Subsidiary Processing: Overview and Step-by-Step Procedures

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Visit Show Me the Steps for easy instructions on how to use CU*BASE to complete tasks related to general ledger processing.

What is Subsidiary Processing?

Subsidiary processing provides the ability to track the detailed accounting life of fixed assets (including land, leased assets, and buildings), prepaid expenses, and accrued expenses, all separately from the general ledger history. Subsidiary processing gives two distinct benefits:

First, the system can also track and maintain a detailed history of “non-accounting” issues such as where the item was purchased, maintenance contracts, inventory information, etc.

Second, subsidiary items can be grouped so they can be tracked using a single or limited set of general ledger account numbers. This summary of the detail is much more effective as an analytical tool, showing trends and the gross effect of the subsidiary items versus the independent detail (e.g., 5% Fixed Asset / Total Assets Cap).


Subsidiary processing is one more example of centralized data that can be shared throughout several credit union departments for inquiry and control. Management should understand that these programs are for the management of key credit union assets and liabilities, not only the accounting of their associated expenses.

Using a Subsidiary Clearing Account

The responsibility of working directly with the subsidiary history is generally best limited to a single person or department. However, the acquisition of fixed assets and authorization of payments will often involve several people or departments. One way to make sure that a credit union can control the activity in a subsidiary history is to use a clearing account.

Example 1

The credit union manager authorizes the payment for a new PC for his desk on April 15. The check is cut crediting the bank and debiting the fixed asset clearing account. The accounting department sets up the subsidiary item on April 27, using the fixed asset clearing account as the offset for the purchase.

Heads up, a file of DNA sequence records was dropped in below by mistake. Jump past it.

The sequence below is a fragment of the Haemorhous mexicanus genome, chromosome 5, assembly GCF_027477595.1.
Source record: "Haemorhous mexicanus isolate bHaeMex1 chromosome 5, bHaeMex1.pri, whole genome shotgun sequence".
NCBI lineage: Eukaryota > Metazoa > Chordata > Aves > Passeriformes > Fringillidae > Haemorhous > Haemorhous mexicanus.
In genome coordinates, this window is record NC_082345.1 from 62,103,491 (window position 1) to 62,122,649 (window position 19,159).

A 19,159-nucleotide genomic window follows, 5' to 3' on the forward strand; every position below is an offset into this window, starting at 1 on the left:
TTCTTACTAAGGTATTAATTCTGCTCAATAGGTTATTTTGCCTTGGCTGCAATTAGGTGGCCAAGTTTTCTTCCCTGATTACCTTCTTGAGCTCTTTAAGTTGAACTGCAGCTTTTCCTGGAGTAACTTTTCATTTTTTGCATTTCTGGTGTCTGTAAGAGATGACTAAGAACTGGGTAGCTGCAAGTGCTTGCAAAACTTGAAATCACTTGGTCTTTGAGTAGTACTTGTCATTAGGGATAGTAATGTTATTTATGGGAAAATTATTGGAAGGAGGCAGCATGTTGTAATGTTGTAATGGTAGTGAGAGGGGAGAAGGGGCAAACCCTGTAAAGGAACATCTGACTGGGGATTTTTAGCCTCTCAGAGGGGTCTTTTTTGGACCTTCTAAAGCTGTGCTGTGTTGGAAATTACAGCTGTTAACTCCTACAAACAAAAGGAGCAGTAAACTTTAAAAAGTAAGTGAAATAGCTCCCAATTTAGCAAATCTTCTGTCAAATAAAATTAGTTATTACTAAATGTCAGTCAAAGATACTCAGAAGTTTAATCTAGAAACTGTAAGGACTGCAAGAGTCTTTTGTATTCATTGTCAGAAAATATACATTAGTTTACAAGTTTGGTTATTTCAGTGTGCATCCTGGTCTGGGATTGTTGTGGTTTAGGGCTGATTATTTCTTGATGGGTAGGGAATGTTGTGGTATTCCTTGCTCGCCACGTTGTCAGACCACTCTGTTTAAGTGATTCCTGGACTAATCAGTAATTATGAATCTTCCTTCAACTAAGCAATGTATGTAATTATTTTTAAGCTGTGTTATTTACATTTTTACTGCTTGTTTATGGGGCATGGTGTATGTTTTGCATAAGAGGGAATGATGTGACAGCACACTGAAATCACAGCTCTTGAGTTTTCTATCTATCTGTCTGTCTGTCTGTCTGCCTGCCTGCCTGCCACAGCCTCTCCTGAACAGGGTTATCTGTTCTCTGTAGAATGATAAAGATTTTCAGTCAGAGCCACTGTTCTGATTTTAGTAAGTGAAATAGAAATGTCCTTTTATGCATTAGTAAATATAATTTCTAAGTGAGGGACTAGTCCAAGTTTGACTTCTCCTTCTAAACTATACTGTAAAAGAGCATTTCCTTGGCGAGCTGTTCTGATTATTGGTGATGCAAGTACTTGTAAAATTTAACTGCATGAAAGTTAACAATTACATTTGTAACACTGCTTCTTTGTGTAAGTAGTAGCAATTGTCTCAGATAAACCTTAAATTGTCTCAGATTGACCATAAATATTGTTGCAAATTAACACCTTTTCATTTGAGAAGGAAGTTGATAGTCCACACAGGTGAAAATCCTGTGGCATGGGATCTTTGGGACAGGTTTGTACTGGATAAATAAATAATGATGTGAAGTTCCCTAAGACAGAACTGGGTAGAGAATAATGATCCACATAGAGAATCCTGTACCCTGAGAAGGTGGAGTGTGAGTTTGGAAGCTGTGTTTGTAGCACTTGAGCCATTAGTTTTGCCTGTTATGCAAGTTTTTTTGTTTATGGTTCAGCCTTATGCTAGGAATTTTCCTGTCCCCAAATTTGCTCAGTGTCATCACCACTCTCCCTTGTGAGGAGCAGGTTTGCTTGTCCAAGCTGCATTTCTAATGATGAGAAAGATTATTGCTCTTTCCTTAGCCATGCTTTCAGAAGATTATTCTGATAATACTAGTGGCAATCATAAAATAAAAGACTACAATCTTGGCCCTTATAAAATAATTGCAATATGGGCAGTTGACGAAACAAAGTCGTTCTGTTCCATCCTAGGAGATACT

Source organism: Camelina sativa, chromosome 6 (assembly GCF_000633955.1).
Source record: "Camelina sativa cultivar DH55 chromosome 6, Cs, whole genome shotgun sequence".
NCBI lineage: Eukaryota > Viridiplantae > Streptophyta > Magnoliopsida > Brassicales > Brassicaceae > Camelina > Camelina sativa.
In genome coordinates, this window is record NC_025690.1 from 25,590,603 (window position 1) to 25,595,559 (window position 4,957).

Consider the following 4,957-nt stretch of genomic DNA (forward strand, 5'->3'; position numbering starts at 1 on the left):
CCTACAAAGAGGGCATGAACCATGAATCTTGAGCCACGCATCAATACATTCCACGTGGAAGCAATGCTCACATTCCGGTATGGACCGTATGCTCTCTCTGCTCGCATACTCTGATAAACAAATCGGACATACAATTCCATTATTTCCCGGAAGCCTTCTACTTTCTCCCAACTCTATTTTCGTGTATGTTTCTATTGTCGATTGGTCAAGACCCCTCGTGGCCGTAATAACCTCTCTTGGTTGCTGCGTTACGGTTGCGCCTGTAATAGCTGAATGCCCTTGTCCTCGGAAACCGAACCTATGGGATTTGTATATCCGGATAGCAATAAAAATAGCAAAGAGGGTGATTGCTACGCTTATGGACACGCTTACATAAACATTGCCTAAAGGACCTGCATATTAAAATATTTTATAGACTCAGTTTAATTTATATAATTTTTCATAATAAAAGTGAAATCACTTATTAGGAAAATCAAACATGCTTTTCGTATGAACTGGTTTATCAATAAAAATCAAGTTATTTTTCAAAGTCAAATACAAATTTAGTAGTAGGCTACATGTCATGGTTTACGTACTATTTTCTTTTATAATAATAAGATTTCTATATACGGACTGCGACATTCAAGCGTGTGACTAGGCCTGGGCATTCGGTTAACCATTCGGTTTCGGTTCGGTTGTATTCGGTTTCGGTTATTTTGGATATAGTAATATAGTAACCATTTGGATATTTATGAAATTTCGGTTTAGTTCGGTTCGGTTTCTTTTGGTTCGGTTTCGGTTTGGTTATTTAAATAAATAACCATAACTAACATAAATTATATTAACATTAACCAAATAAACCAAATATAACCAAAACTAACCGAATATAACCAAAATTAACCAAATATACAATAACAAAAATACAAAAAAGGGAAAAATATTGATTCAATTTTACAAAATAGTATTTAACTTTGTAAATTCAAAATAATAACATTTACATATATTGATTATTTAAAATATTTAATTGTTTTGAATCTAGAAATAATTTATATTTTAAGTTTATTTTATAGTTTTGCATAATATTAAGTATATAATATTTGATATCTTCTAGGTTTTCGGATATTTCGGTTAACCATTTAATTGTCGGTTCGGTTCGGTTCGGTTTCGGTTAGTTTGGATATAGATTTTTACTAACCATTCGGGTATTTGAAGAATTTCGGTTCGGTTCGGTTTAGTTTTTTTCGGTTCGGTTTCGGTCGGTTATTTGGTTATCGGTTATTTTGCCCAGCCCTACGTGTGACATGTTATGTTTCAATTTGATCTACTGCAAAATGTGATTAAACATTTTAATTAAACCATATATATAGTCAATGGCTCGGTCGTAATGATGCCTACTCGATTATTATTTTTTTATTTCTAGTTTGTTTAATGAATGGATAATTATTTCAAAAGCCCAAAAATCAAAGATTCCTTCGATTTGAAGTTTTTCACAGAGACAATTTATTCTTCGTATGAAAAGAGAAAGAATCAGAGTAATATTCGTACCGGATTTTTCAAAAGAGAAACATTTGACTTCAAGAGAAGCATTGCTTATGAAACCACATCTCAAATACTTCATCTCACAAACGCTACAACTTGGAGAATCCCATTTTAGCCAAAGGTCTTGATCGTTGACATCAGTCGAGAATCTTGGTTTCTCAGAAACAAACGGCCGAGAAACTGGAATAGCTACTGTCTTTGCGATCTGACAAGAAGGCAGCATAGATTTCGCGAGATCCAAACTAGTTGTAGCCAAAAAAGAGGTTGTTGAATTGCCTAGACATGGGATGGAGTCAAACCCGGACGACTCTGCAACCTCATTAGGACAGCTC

Example 2

The credit union manager authorizes the payment of the credit union's real estate taxes on April 15 for $17,500.00. The accrued to date liability had a balance of $16,000.00. The manager cuts the check against the subsidiary clearing account. Therefore, the accounting department could make an expense adjustment to the subsidiary history later in the month to reflect the additional expense and the payment of the liability.

By using a clearing account, the accounting department does not need to worry about posting details throughout the month to the subsidiary tracking software. Once or twice a month, the accounting department can clear the account by offsetting the history to the individual subsidiary items. At the end of the month, the clearing account balance is zero, and all of the details accumulated throughout the month are accounted for and properly designated in the subsidiary system.

Subsidiary Processing Sequence of Events

Following is a summary of the normal sequence of events that take place each month to manage Subsidiary Processing:

  1. Throughout the month, add subsidiary items, and perform needed maintenance and/or adjustments to subsidiary items.

  2. Create a work file for each subsidiary type.
    This takes a “snapshot” of all subsidiary ledgers and calculates the monthly expense amounts for each item. This work file can be modified for the current month before it is posted, if necessary.

  3. Post the work file and create the monthly subsidiary journal entries.
    This enters the monthly expense amounts into the subsidiary ledgers, subtracts one month from the remaining life of all subsidiary items, and generates journal entries which will later be posted to the G/L.

  4. Post the journal entries to the G/L.
    This takes the journal entries created in Step 3 and posts them into the General Ledger.



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